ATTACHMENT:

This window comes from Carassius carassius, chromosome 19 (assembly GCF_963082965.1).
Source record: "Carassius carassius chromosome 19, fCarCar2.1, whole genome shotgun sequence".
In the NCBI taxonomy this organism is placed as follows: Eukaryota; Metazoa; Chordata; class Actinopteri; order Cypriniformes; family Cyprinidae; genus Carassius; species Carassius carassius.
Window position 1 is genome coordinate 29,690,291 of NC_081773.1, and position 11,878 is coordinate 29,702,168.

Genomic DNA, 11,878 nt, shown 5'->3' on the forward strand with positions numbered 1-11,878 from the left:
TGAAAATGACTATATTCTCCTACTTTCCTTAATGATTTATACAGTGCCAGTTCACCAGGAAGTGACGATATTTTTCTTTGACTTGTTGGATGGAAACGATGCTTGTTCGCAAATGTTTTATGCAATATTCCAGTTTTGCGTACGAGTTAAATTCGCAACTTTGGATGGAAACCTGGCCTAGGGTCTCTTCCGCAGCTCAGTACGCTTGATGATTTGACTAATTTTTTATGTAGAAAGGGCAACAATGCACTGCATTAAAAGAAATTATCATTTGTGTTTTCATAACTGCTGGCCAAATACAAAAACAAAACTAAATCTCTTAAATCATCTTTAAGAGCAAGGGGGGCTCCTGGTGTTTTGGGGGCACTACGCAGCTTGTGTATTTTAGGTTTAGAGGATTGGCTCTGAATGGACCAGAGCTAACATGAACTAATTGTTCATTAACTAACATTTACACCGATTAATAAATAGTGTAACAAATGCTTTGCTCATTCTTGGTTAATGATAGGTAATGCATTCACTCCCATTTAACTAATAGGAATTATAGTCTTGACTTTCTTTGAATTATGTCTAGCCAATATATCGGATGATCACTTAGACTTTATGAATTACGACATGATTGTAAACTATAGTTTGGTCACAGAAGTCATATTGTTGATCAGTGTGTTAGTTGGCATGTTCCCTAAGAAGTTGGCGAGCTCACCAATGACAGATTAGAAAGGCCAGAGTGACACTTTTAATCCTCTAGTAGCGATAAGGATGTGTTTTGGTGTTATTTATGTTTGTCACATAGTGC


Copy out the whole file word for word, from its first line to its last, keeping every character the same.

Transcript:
This window comes from Carassius carassius, chromosome 19 (assembly GCF_963082965.1).
Source record: "Carassius carassius chromosome 19, fCarCar2.1, whole genome shotgun sequence".
In the NCBI taxonomy this organism is placed as follows: Eukaryota; Metazoa; Chordata; class Actinopteri; order Cypriniformes; family Cyprinidae; genus Carassius; species Carassius carassius.
Window position 1 is genome coordinate 29,690,291 of NC_081773.1, and position 11,878 is coordinate 29,702,168.

Genomic DNA, 11,878 nt, shown 5'->3' on the forward strand with positions numbered 1-11,878 from the left:
TGAAAATGACTATATTCTCCTACTTTCCTTAATGATTTATACAGTGCCAGTTCACCAGGAAGTGACGATATTTTTCTTTGACTTGTTGGATGGAAACGATGCTTGTTCGCAAATGTTTTATGCAATATTCCAGTTTTGCGTACGAGTTAAATTCGCAACTTTGGATGGAAACCTGGCCTAGGGTCTCTTCCGCAGCTCAGTACGCTTGATGATTTGACTAATTTTTTATGTAGAAAGGGCAACAATGCACTGCATTAAAAGAAATTATCATTTGTGTTTTCATAACTGCTGGCCAAATACAAAAACAAAACTAAATCTCTTAAATCATCTTTAAGAGCAAGGGGGGCTCCTGGTGTTTTGGGGGCACTACGCAGCTTGTGTATTTTAGGTTTAGAGGATTGGCTCTGAATGGACCAGAGCTAACATGAACTAATTGTTCATTAACTAACATTTACACCGATTAATAAATAGTGTAACAAATGCTTTGCTCATTCTTGGTTAATGATAGGTAATGCATTCACTCCCATTTAACTAATAGGAATTATAGTCTTGACTTTCTTTGAATTATGTCTAGCCAATATATCGGATGATCACTTAGACTTTATGAATTACGACATGATTGTAAACTATAGTTTGGTCACAGAAGTCATATTGTTGATCAGTGTGTTAGTTGGCATGTTCCCTAAGAAGTTGGCGAGCTCACCAATGACAGATTAGAAAGGCCAGAGTGACACTTTTAATCCTCTAGTAGCGATAAGGATGTGTTTTGGTGTTATTTATGTTTGTCACATAGTGC